Sox explode for 20 hits in 14-0 win over Blue Jays


Sox explode for 20 hits in 14-0 win over Blue Jays

By Sean McAdam Red Sox Insider Follow @sean_mcadam

TORONTO -- A day after being shutout, the Red Sox offense flipped the switch and exploded for 20 hits in a one-sided 14-0 throttling of the Toronto Blue Jays.

The Sox scored runs in each of the first five innings as they reached double figures in runs scored for the third time in their last four games at Rogers Centre.

The 20 hits for the Sox matched a season high, established first on May 25 at Cleveland.

In their nine wins over Toronto this season, the Red Sox have outscored the Jays by a collective score of 78-25.

Jon Lester allowed just three hits and fanned 11 in seven innings, improving to 15-6. The shutout was the 13th by Red Sox pitching this season. Kyle Weiland finished up.

Every member of the Red Sox starting lineup collected at least one hit except for Dustin Pedroia who was 0-for-4 before being lifted after the top of the sixth inning. Six different Red Sox hitters had multiple hits.

Marco Scutaro and David Ortiz each had four-hit games, with Scutaro knocking in four runs.

Despite the 14-run outburst, the Sox hit just two homers -- Jarrod Saltalamacchia had a two-run shot in the third, his 15th; Josh Reddick, a late-inning replacement, added a solo shut in the eighth.

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Wright extends scoreless streak to 9 1/3 innings in Red Sox' 10-7 win over Pirates

Wright extends scoreless streak to 9 1/3 innings in Red Sox' 10-7 win over Pirates

The angst surrounding the David Price- and (possibly) Drew Pomeranz-less Red Sox starting rotation may have eased a little -- or a lot -- on Thursday.

Steven Wright extended his string of scoreless spring-training innings to 9 1/3 by blanking the Pirates for 4 1/3 innings in his third spring-traing start, leading the Sox to a 10-7 victory over the Pirates at SkyBlue Park.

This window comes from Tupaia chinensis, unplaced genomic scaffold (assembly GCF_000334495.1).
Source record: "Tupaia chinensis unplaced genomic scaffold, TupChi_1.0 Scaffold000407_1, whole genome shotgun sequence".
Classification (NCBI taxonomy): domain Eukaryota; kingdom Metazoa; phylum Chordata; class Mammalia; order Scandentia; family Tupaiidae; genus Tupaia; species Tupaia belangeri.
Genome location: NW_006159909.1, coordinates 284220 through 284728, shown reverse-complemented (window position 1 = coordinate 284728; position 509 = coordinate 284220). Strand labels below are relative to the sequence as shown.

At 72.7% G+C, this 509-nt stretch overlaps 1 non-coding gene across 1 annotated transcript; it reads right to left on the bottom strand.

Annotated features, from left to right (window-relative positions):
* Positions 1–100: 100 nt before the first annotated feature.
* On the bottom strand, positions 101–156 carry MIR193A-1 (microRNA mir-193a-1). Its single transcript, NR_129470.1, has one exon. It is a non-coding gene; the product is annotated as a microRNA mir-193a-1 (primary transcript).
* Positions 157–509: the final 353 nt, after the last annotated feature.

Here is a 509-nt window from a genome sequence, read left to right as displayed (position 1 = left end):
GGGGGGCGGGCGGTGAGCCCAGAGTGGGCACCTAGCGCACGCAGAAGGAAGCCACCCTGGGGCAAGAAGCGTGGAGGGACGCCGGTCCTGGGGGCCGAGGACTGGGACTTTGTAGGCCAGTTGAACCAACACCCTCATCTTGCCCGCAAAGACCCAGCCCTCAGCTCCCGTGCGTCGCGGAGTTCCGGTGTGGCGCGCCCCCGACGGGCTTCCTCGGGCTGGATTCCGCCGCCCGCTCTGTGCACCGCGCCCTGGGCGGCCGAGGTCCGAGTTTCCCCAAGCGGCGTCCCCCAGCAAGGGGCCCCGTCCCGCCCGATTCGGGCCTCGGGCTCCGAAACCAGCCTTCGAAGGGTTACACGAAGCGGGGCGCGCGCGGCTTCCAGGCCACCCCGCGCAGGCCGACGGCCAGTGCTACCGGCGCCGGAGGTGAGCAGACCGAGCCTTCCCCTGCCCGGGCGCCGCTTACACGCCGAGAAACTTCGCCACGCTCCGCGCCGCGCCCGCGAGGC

Red Sox-Pirates box score

Wright allowed two hits -- the only two hits he's allowed this spring -- with one walk and three strikeouts.

Several of his pitching brethren, notably Heath Hembree and Robbie Ross Jr., didn't fare nearly as well. (See box score above.) But the Sox -- using what may be their regular-season batting order for the first time -- bailed them out with a 16-hit attack, led by Dustin Pedroia (3-for-3, now hitting ,500 for the spring). Mookie Betts, Hanley Ramirez, Jackie Bradley Jr., and, yes, Pablo Sandoval each added two hits. Sandoval also drove in three runs and is now hitting .362.

Xander Bogaerts went 1-for-4 in his return to the Sox from the World Baseball Classic.


A hungry ballplayer: Ex-Sox prospect Moncada once ate 85 Twinkies in a week

A hungry ballplayer: Ex-Sox prospect Moncada once ate 85 Twinkies in a week

This isn’t your average young and hungry player on the brink of the big leagues.

Yoan Moncada, the ex-Red Sox prospect who was one of the principal pieces in the trade for Chris Sale, ate 85 Twinkies in a week, his agent told ESPN The Magazine

David Hastings, Moncada's agent, clarified to CSNNE that this was a one-time thing when Moncada first arrived in the U.S. Moncada had never had Twinkies before, Hastings said, so he was like "a kid in a candy store."

He's still in great shape. Moncada had a huge spring training with the White Sox after a disappointing major-league debut with Boston in September. 

The 21-year-old third baseman has been optioned out of big-league camp, so he’s slated to start the year in Triple-A. But he hit .317 with a .391 on-base percentage and .683 slugging percentage and 3 home runs in 41 at-bats — some of the best numbers anywhere.

Moncada took a $31.5 million signing bonus from the Red Sox, money that the Sox turned into Sale. Moncada, meanwhile, didn’t exactly invest every cent.

Twinkies weren’t his only indulgence. 

More from the story: 

Moncada had money to spend on drones, video games, toys and clothes. He sometimes spent $1,500 or more during nights out, David says. After he purchased the second $200,000 car, Josefa [Hastings, David’s wife] tried to talk some sense into him.

David Hastings reinforced to CSNNE that the message to Moncada was to invest in things that appreciate in value.